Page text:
I’m doing myself a favor, I’m listening to all. I’d like to start now, but I wonder if I can get any of these for free? My free subscription to Audible is going to end in 8 days.

  24. Juli Woods

    I want to learn and develop intellectually, but I’d rather listen than read. I appreciate that Audible creates stimulating works like these.

  25. Hena Taylor

    You’re a brilliant thinker and writer, Hilary! Thanks for sharing these influential and encouraging titles. I’m confused thinking about which one to listen to first!

  26. Cristina Joseff

    Life changing books!

  27. Nancy Smith

    You just changed my views, Hilary! Thanks for putting your incredible thoughts and suggestions.

  28. Maria Bruce

    Bookmarked! I’m going to share this thought-provoking article with my friends! Let’s all unite to make a difference 🙂 These audiobooks are perfect starting point! I would also add The Second Sex by Simone de Beauvoir and The Handmaid’s Tale by Margaret Atwood.

  29. Jessi Agusta

    These ‘top 10 feminist books’ don’t actually list the top 10 feminist books by either sales, critical acclaim, intellectual rigour, word of mouth, impact on society, raising of public consciousness or any other yardstick other than the journalists apparent desire to list obscure works. Ok to list as interesting feminist books but I doubt even Caitlin Moran thinks the above list is ‘top 10’.

    • Lusi Martin

      “Only one of your criteria can be objectively measured. The rest of your point is consequently invalid as your subjectivism is no more ‘accurate’ than the author’s subjectivism. You could of course conjure your own list on such terms, but it wouldn’t detract from this one.

      The dual purposes of any list such as this is, A) to highlight works and B) provoke debate.

      You complain that these are “”obscure”” titles. Perhaps others will find them obscure too, and seek them out. That’s a good thing, right?”

    • Anila William

      These are great books there is no doubt. And i wouldn’t dispute the list to much. In terms of getting boys/lads into a bit of feminist reading though…you could do a lot worse than putting Caitlin Moran’s how to be a women, and the everyday sexism book into a few hands. It’s your everyday boy/lad/man that needs to get engaged with this stuff

  30. Honey Smith

    “After reading The Feminine Mystique, I learned to look at things a little differently. I learned how to be part of the changes in this world, I decided not to fear.

    My NOTE to Audible: Please re-work the recording. I think you need a narrator who can read the work more passionately.”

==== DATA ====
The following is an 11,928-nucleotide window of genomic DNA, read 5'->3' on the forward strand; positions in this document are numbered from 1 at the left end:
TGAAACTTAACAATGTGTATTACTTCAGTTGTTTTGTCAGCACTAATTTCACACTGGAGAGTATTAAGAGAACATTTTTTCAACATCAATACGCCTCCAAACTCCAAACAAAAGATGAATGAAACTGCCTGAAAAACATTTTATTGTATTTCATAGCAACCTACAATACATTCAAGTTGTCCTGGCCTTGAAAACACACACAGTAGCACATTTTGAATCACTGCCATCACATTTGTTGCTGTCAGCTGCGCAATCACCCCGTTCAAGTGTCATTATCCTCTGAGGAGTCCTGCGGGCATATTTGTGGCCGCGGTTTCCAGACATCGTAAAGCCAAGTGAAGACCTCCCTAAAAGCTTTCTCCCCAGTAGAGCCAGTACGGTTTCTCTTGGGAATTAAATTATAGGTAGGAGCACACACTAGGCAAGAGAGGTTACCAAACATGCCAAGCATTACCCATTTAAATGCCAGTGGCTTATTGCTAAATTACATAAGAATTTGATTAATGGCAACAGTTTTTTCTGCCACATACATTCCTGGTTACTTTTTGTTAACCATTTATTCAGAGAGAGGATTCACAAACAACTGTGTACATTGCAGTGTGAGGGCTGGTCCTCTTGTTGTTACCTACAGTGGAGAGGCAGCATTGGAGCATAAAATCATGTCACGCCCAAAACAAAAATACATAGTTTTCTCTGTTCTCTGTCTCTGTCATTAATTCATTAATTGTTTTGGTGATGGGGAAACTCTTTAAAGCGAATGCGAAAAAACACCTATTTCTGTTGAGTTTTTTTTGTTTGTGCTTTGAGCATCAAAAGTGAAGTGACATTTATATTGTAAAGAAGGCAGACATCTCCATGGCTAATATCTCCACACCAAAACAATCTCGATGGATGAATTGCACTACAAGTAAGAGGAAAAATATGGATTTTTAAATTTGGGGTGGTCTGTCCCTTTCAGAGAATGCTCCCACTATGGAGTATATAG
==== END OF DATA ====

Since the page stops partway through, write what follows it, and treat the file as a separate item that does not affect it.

31. Bela Christo

    I haven’t read or listened to any of the titles you mentioned but browsing through your article made me feel like I was conversing with a best friend, confiding the secrets and weaknesses of my heart that no one else understands. Thanks for being feminist and sharing your views with us, your readers!

  32. Quin Meri

    Impressive article, Hilary! Fantastic work, Audible! I’m excited to listen to at least 3 of these. They are inspiring and serve as the eye-opener to modern womanhood!

  33. Jenifer Jeni

    Great read! You just challenged my thoughts, biases, judgments and stereotypes!

  34. Ana Brose

    “I’m an audiobook fan, I enjoy “”reading with my ears.”” I’ve had listened to a number of audiobooks from Audible but I never tried checking out these titles that have strong and smart tone.

    Thanks for the write-up, Hilary! I believe every woman should read these. Let’s be outspoken, let’s fight for our rights and equality, we have our weapons — wit and high spirits!”

  35. These books remind us of how crucial it is for our society to change, how our ambitions are taken for granted.

  36. Ani Hoker

    Great job, Hilary! You’ve recommended a book for everyone: a diehard feminist (who knows what she wants to achieve); a confused one who’s still unsure what the word means; and for those who are feeling tired of “feminism.”

  37. Eloisa Clay

    “Thanks for the recommendation. Among these, I’ve only read “”We should all be feminists.””

    I consider myself a “”feminist activist”” too. I can see how the indignities displayed in the public sphere have been going unchecked. I believe that WE, women, should persist and get involved to make sure our voices are heard.”